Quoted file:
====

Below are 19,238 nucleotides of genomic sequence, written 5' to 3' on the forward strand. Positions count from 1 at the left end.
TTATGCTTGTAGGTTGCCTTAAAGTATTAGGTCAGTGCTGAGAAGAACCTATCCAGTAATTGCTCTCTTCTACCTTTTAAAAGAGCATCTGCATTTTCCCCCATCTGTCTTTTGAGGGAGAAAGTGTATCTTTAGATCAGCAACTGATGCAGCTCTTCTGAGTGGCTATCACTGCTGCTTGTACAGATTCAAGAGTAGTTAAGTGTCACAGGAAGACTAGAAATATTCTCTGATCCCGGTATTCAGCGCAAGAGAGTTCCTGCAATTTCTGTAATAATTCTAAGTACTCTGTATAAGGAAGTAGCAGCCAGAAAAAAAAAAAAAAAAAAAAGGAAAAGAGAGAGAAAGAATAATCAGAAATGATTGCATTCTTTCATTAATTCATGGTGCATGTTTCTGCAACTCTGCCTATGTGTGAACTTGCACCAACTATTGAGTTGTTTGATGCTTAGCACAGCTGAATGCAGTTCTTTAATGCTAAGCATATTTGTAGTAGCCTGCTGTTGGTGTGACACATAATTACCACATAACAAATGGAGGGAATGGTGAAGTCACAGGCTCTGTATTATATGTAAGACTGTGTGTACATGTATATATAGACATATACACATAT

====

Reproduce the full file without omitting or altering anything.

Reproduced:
Below are 19,238 nucleotides of genomic sequence, written 5' to 3' on the forward strand. Positions count from 1 at the left end.
TTATGCTTGTAGGTTGCCTTAAAGTATTAGGTCAGTGCTGAGAAGAACCTATCCAGTAATTGCTCTCTTCTACCTTTTAAAAGAGCATCTGCATTTTCCCCCATCTGTCTTTTGAGGGAGAAAGTGTATCTTTAGATCAGCAACTGATGCAGCTCTTCTGAGTGGCTATCACTGCTGCTTGTACAGATTCAAGAGTAGTTAAGTGTCACAGGAAGACTAGAAATATTCTCTGATCCCGGTATTCAGCGCAAGAGAGTTCCTGCAATTTCTGTAATAATTCTAAGTACTCTGTATAAGGAAGTAGCAGCCAGAAAAAAAAAAAAAAAAAAAAGGAAAAGAGAGAGAAAGAATAATCAGAAATGATTGCATTCTTTCATTAATTCATGGTGCATGTTTCTGCAACTCTGCCTATGTGTGAACTTGCACCAACTATTGAGTTGTTTGATGCTTAGCACAGCTGAATGCAGTTCTTTAATGCTAAGCATATTTGTAGTAGCCTGCTGTTGGTGTGACACATAATTACCACATAACAAATGGAGGGAATGGTGAAGTCACAGGCTCTGTATTATATGTAAGACTGTGTGTACATGTATATATAGACATATACACATAT